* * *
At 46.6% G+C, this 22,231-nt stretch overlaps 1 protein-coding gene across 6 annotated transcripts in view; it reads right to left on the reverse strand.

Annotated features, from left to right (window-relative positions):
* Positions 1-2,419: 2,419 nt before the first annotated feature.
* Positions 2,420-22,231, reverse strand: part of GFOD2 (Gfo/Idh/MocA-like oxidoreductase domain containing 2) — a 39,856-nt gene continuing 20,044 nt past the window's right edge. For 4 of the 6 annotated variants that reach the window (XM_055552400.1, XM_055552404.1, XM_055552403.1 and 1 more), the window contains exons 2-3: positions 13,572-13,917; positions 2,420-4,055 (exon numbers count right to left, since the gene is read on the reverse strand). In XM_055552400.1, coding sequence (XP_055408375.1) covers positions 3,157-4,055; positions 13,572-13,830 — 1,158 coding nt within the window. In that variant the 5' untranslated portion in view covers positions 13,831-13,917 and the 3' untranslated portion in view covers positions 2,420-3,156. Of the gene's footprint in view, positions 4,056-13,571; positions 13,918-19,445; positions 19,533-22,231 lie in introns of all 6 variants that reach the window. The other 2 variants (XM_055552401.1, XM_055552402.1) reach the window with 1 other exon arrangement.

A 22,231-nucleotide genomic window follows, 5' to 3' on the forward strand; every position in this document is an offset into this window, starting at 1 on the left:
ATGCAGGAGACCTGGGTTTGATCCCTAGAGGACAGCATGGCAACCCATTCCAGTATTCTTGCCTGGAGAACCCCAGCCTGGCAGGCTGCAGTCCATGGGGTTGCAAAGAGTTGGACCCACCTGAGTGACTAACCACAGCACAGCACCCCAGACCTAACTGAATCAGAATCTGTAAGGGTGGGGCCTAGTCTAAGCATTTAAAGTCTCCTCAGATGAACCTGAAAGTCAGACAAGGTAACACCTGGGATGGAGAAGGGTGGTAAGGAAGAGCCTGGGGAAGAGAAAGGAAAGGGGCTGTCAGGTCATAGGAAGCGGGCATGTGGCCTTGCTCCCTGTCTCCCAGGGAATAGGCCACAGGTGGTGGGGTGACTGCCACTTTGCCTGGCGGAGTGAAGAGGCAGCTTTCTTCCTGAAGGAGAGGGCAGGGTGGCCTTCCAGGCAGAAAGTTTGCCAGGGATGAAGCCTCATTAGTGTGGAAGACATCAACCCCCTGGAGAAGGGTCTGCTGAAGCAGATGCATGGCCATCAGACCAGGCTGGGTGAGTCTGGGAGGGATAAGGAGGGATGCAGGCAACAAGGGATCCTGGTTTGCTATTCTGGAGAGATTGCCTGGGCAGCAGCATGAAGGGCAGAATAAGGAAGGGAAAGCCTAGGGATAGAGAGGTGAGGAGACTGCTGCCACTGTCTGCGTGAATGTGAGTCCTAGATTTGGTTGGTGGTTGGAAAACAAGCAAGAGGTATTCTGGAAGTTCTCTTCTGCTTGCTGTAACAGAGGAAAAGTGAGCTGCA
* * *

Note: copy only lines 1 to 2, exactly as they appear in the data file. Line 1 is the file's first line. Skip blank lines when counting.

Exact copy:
At 46.6% G+C, this 22,231-nt stretch overlaps 1 protein-coding gene across 6 annotated transcripts in view; it reads right to left on the reverse strand.

Annotated features, from left to right (window-relative positions):